In the early days of psychology, dreams were considered very important, therapeutically. Sigmund Freud and Carl Jung, among others, dedicated much of their lives to understanding dreams and their function -- the role they play in our lives and how they can help.
In more recent times, the role of dreams has been played down by mainstream therapy. And yet dreams come from the unconscious mind, the part of our mind we're not usually conscious of. By paying attention to our dreams, therefore, we can become more aware of our unconscious, at which point that info becomes part of our conscious mind.
One way of accomplishing this is to keep a notepad and pen by your bed. When you wake up, jot down whatever you remember from your dream(s), even if it's just an image or two. (Some people may prefer to keep a smartphone by their bed and audio-record their comments.) Do this consistently -- each morning. With time, you may find that you're writing (or saying) more and more -- just from paying attention to dreams and taking note. Dream recall is getting activated.
There are many books on dream symbolism, and you can check them out at your local bookstore and find one you relate to. Ultimately, though, your dreams are speaking to you, and you may develop your own dream symbolism.
Either way, dreams are the unconscious's expression of knowledge, feelings, concerns, issues, hopes, and fantasies. And it can be healing -- and conducive to improved self-understanding -- to receive and process that communication.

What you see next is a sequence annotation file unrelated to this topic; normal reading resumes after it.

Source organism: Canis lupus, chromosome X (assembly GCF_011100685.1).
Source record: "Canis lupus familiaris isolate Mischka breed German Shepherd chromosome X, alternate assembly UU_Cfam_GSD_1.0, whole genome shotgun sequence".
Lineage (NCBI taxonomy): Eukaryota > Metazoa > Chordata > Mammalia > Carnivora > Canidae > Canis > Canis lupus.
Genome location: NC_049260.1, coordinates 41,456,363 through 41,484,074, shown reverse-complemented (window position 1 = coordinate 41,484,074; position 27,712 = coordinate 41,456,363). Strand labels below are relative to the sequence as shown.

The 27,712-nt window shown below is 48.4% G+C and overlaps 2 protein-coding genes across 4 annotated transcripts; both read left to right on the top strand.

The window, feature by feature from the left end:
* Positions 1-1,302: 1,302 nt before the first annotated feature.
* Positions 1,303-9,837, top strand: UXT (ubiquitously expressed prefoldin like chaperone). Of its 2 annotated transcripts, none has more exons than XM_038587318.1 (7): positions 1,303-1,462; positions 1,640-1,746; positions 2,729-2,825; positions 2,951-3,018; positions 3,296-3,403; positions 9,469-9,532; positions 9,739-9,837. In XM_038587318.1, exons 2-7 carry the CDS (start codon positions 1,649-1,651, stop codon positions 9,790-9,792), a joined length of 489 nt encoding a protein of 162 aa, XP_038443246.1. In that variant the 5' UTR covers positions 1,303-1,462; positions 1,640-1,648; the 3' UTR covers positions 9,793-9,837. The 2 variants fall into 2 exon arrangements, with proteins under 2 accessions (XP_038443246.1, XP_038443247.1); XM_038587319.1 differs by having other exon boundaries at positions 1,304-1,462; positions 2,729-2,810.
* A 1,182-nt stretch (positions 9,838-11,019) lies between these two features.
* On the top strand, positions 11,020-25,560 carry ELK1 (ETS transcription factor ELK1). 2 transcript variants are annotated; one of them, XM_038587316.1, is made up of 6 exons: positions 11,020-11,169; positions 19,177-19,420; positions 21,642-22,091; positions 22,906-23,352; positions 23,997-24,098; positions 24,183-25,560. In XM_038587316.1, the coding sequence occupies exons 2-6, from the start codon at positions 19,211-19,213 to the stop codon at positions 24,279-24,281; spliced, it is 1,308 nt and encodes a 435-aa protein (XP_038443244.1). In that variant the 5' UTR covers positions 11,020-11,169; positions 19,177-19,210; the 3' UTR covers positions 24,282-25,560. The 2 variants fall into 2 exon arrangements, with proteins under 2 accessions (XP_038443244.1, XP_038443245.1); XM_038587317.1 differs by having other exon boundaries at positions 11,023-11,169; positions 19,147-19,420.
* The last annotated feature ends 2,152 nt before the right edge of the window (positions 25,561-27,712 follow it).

With the suicide of renowned chef and TV presence Anthony Bourdain last month, more attention has been paid to the issue of suicide in the United States. There has been some recognition that suicide, and suicide prevention, needs to be understood better. It follows that a closer understanding of depression is also called for.
One thing I've learned, from my years of working with clients who considered suicide, and with those who had attempted it in the past, is that a suicidal crisis often indicates forthcoming growth and change. A suicidal person sees no hope or redeeming possibilities but it's usually because they still use their habitual frames of reference. Abandoning these frames can be terrifying and demoralizing, often to the point that it seems there can be no life worth living without them. Something does need to die, but it's not necessarily the person. Rather, it's some of their old ways, their old mentality: pain and despair can be signs showing they don't work anymore.
Pain and despair are messengers asking to be heard and understood. Suicide can be an attempt to avoid these messengers. I feel a key approach to suicide prevention is helping people understand that pain and despair are part of their own inner communication. We've all had false friends before: people who say nice flattering things and comfort us while they secretly try to harm us. What if pain and despair were false enemies? Apparently harmful but actually supportive and encouraging once embraced.
Hopefully, the dialog around suicide will expand to include these underlying issues and concerns.